• ITVI.USA
    12,899.700
    27.330
    0.2%
  • OTRI.USA
    16.060
    0.720
    4.7%
  • OTVI.USA
    12,881.580
    20.610
    0.2%
  • TLT.USA
    2.750
    0.100
    3.8%
  • TSTOPVRPM.ATLPHL
    2.520
    0.160
    6.8%
  • TSTOPVRPM.CHIATL
    1.860
    0.020
    1.1%
  • TSTOPVRPM.DALLAX
    1.310
    0.140
    12%
  • TSTOPVRPM.LAXDAL
    2.260
    0.100
    4.6%
  • TSTOPVRPM.PHLCHI
    1.260
    0.040
    3.3%
  • TSTOPVRPM.LAXSEA
    2.730
    0.150
    5.8%
  • WAIT.USA
    103.000
    -17.000
    -14.2%
  • ITVI.USA
    12,899.700
    27.330
    0.2%
  • OTRI.USA
    16.060
    0.720
    4.7%
  • OTVI.USA
    12,881.580
    20.610
    0.2%
  • TLT.USA
    2.750
    0.100
    3.8%
  • TSTOPVRPM.ATLPHL
    2.520
    0.160
    6.8%
  • TSTOPVRPM.CHIATL
    1.860
    0.020
    1.1%
  • TSTOPVRPM.DALLAX
    1.310
    0.140
    12%
  • TSTOPVRPM.LAXDAL
    2.260
    0.100
    4.6%
  • TSTOPVRPM.PHLCHI
    1.260
    0.040
    3.3%
  • TSTOPVRPM.LAXSEA
    2.730
    0.150
    5.8%
  • WAIT.USA
    103.000
    -17.000
    -14.2%
InsightsNewsWeather and Critical Events

Flooding, severe storms threatening Plains states Tuesday (with forecast video)

Severe thunderstorms slammed portions of the northern Great Plains Monday, with more than 30 reports of large hail and damaging winds in North and South Dakota, and one tornado in North Dakota.

SONAR Critical Events: Tuesday, June 30, 2020, 8 a.m. EDT; Severe thunderstorm threat

A wind gust of 84 mph was recorded at the North Dakota Department of Transportation’s Grassy Butte weather station. Winds of 80 mph were measured near New Town and Bears Lodge, North Dakota, with gusts of more than 60 mph in parts of South Dakota. Trees and power lines were blown in many locations.

A fairly slow-moving cold front moving across the nation’s heartland will spark more storms today and tonight, with severe winds and large hail at the top of the threat list. A tornado or two, as well as spots of potential flooding, are possible, and some storms could produce abundant cloud-to-ground lightning.

Most of the severe storms will hit from central and eastern portions of the Dakotas to northern and eastern Nebraska. This includes Bismarck, North Dakota; Pierre and Sioux Falls, South Dakota; and Norfolk, Nebraska. Drivers will likely run into delays on portions of Interstates 29, 90 and 94.

A few isolated severe storms could develop as far south as Omaha and Lincoln, Nebraska, as far east as Minneapolis, Minnesota and as far west as eastern Montana.

Isolated severe storms may also hit the middle Mississippi Valley in parts of Illinois, Missouri, Indiana and Kentucky, from St. Louis to Cape Girardeau, Evansville, Bowling Green and Lexington.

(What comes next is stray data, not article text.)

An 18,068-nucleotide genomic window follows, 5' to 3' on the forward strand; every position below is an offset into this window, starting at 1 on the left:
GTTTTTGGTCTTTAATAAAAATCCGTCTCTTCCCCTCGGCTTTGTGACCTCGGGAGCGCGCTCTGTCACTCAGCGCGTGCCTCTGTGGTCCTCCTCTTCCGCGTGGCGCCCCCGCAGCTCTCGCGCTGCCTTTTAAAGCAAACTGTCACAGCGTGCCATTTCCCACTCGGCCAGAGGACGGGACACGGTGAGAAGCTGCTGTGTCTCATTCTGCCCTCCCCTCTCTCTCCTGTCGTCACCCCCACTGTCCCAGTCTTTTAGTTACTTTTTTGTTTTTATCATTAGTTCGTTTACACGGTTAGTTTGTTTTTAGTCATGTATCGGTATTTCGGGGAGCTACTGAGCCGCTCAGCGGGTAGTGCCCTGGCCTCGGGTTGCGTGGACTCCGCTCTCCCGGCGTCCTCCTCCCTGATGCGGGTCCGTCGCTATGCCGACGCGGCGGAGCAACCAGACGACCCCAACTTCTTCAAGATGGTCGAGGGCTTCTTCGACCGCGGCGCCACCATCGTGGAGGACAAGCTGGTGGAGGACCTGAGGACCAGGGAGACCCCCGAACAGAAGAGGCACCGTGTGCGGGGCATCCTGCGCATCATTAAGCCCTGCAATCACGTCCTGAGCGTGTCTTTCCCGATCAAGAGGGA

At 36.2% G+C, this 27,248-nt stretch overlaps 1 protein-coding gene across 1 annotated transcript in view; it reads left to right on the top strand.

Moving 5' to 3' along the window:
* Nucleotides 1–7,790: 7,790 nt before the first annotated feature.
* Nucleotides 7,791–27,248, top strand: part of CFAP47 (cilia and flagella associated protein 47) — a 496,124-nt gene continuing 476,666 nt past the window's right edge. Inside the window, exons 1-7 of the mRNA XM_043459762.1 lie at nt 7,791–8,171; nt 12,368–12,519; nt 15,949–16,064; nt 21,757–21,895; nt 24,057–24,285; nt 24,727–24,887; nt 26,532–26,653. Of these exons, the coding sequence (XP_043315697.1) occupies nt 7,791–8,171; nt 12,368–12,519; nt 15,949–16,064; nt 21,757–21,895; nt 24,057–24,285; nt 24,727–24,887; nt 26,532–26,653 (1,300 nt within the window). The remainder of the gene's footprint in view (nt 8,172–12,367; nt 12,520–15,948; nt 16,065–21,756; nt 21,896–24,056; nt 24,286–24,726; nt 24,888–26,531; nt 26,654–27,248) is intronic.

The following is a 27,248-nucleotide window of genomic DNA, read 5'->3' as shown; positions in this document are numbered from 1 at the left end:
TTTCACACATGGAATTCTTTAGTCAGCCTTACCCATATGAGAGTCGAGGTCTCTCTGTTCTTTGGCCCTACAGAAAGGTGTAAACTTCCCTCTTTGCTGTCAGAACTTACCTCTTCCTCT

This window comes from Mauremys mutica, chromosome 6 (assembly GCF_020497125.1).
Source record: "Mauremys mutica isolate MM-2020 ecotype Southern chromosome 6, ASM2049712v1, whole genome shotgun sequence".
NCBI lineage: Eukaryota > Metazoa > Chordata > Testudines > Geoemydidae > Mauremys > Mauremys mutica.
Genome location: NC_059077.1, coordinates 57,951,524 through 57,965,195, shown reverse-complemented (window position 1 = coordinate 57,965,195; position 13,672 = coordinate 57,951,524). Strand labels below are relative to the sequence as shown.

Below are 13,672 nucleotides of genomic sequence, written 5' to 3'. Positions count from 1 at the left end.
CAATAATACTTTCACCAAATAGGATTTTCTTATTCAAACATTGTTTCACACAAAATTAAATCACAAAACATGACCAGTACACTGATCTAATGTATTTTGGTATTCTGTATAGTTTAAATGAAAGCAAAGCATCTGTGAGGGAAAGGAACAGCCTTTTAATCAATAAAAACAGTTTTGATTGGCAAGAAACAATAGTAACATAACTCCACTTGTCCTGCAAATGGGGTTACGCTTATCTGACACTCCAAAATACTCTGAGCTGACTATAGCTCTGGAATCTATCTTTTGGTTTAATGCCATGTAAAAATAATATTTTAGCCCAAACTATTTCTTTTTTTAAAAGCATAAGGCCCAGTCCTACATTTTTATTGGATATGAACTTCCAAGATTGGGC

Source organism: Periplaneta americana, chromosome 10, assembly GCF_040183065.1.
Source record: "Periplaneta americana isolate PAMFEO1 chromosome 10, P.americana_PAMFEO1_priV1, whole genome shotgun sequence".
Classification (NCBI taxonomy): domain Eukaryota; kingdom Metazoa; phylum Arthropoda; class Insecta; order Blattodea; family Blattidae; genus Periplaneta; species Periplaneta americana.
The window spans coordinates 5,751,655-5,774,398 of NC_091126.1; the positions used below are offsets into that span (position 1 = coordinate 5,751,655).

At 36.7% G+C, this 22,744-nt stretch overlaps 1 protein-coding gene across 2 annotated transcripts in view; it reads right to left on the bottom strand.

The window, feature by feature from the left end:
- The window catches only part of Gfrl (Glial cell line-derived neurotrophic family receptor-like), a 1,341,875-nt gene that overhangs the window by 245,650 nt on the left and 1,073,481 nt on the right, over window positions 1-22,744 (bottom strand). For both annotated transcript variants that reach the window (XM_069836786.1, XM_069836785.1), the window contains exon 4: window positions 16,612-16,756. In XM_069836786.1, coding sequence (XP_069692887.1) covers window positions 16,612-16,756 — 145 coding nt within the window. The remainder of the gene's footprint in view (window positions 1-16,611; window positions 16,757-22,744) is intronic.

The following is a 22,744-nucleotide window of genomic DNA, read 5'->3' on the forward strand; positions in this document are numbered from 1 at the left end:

However, flooding will be a bigger threat in these areas compared to winds and hail. Periods of heavy rainfall could drench some of the same spots over and over (with brief rain-free periods in between the downpours). This process is called “training,” and often causes creeks, streams and some rivers to rise rapidly, particularly flooding low-lying and poor drainage areas.

SONAR Critical Events: Tuesday, June 30, 2020, 8 a.m. EDT; Flash flood watch areas shaded in orange

Rainfall rates will be intense at times, reducing visibility. Totals of 3 to 5 inches will be common across this region through Wednesday. The National Weather Service has issued flash flood watches, in effect through Wednesday morning for now.

Click here for more FreightWaves articles by Nick Austin.

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Nick Austin, Director of Weather Analytics and Senior Meteorologist

In his nearly 20 years of weather forecasting experience, Nick worked on air at WBBJ-TV and WRCB-TV, including time spent doing weather analysis and field reporting. He received his Bachelor of Science in Meteorology from Florida State University as well as a Bachelor of Science in Management from Georgia Institute of Technology. Nick is also a member of the American Meteorological Society and National Weather Association. As a member of the weather team at WBBJ-TV in Jackson, Tennessee, Nick was nominated for a Mid-South Emmy for live coverage of a major tornado outbreak in 2008. As part of the weather team at WRCB-TV in Chattanooga, Tennessee, Nick shared the Chattanooga Times-Free Press Best of the Best award for “Best Weather Team” for eight consecutive years. Nick earned his National Weather Association Broadcasting Seal in 2005.

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